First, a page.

The Pensions Regulator (TPR) needs a more preventative and flexible approach to protect the Pension Protection Fund (PPF), the Work and Pensions Committee (WPC) has been told.
Cardano made the recommendation in its response to the select committee's inquiry into regulation of defined benefit (DB) schemes. It said this would reduce the chance of the lifeboat fund being overwhelmed in the case of a recession.
The inquiry closed to responses on 23 September, and will hold evidence sessions next month.
The fiduciary manager also argued the technical provisions method of measuring liabilities was "overly optimistic, masking the true cost and creating a false sense of security".
It said schemes should use an ‘economic basis' - a risk-free rate - to measure liabilities, an approach it said would provide valuations similar to buyout valuations. This would lead to more realistic assessments of scheme funding situations, it argued.
In its response, Cardano said: "A fuzzy measure of the health of the pension fund contributed to poor risk management on behalf of trustees, which led to deteriorating funding positions, and that has been met broadly, by TPR simply relaxing the parameters, and tacitly accepting the new status quo."
The fund manager added technical provision valuations meant schemes were not being properly funded. Also, in the event of a recession, a large number of funds would be moved into the PPF, straining the lifeboat fund's resources.
This, in turn, would see surviving funds having to pay a higher levy when "funding levels and corporate sponsors will probably be struggling financially".
The recommendation comes after analysis by PwC revealed the stark differences between the methods used to assess liabilities. On 29 August, the accounting method showed a £490bn deficit across 6,000 UK DB schemes, while a funding basis showed £710bn, and the buyout basis said it was £1.54trn.
Additionally, the cost of running DB schemes in the FTSE 100 could double over the next three years, according to JLT Employee Benefits. The consultancy warned companies due to have a valuation this financial year are at risk of having to pay higher contributions.
In a separate response to the inquiry, the Association of Consulting Actuaries (ACA) reiterated its previous call for a statutory override allowing schemes to convert increases from the retail price index (RPI) to the consumer price index (CPI). Doing so would help treat intergenerational inequality, it argued.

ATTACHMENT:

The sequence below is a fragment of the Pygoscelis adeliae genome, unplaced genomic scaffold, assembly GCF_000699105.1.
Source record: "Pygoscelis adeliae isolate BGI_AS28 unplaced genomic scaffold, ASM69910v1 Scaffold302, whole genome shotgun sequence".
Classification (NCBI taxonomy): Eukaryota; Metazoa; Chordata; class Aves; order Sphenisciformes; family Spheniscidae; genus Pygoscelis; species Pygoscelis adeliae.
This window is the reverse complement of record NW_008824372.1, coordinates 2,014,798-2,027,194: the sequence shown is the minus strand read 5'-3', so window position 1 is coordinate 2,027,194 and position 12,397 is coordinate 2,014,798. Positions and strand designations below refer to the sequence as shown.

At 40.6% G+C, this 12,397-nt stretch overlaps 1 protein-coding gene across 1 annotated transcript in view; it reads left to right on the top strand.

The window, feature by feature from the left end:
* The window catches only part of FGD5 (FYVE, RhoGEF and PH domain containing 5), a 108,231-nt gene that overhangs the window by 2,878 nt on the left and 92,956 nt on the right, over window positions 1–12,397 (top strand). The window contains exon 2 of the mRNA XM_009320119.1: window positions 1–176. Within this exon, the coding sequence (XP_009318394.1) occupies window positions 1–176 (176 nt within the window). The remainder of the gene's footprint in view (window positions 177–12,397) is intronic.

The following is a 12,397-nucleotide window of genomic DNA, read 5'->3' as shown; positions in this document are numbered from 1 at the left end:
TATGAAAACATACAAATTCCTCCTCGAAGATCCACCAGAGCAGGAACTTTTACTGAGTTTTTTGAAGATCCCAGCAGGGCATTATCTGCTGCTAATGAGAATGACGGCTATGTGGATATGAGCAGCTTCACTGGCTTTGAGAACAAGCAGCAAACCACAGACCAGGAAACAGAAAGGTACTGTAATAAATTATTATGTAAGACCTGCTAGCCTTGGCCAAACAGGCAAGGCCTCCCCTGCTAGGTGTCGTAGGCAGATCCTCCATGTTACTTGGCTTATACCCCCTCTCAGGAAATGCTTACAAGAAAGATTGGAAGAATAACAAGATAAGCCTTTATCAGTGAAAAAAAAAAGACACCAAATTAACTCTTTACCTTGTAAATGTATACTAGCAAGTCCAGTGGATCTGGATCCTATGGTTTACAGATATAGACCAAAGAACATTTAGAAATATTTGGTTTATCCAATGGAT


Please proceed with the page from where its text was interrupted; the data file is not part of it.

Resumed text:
The ACA also said "it is unlikely that scheme rules were ever intended to tie trustees to an index the National Statistician has described as flawed".
By raising benefits in-line with CPI, which usually increases slower than RPI, companies could raise salaries and increase contributions to defined contribution (DC) schemes for younger workers, the association argued.
In July, the Intergenerational Foundation claimed DB schemes were being funded by private companies 20 times more than their DC counterparts, with a gap as high as £40bn.
The ACA called for legislation to allow the conversion, stating the problem was created by the Pensions Act 1995, which introduced compulsory indexation.
Chairman Bob Scott said the option should be made available for companies struggling to pay DB obligations, or where they will commit to fund DC schemes at a higher rate.
"People who are in DB schemes have benefits that are much more valuable than the contributions being paid to their workmates in DC schemes," he said. "Easing requirements on companies to provide indexation to their pensions benefits would mean more money is freed up which may enable companies to make more generous contributions to their DC schemes.
"But, we don't think that should be just a windfall for profitable companies which would see their liabilities reduced. There should be a quid pro quo or it should be for struggling employers to ease things."
The ACA also said TPR's power to direct scheme funding outcomes was "a lengthy and expensive process for all involved, and is little used".
The association argued the watchdog was unable to be proactive enough and said it needed "easier access to its powers... [to] have more influence over outcomes".
TPR said it was inappropriate for it to comment on the submissions.
The WPC confirmed to PP around 75 responses to the inquiry had been received, and three evidence sessions are planned for 12, 17 and 19 October. A final session will then take place on 23 November with pensions minister Richard Harrington.
It also said it would be unlikely to publish a report before the new year.
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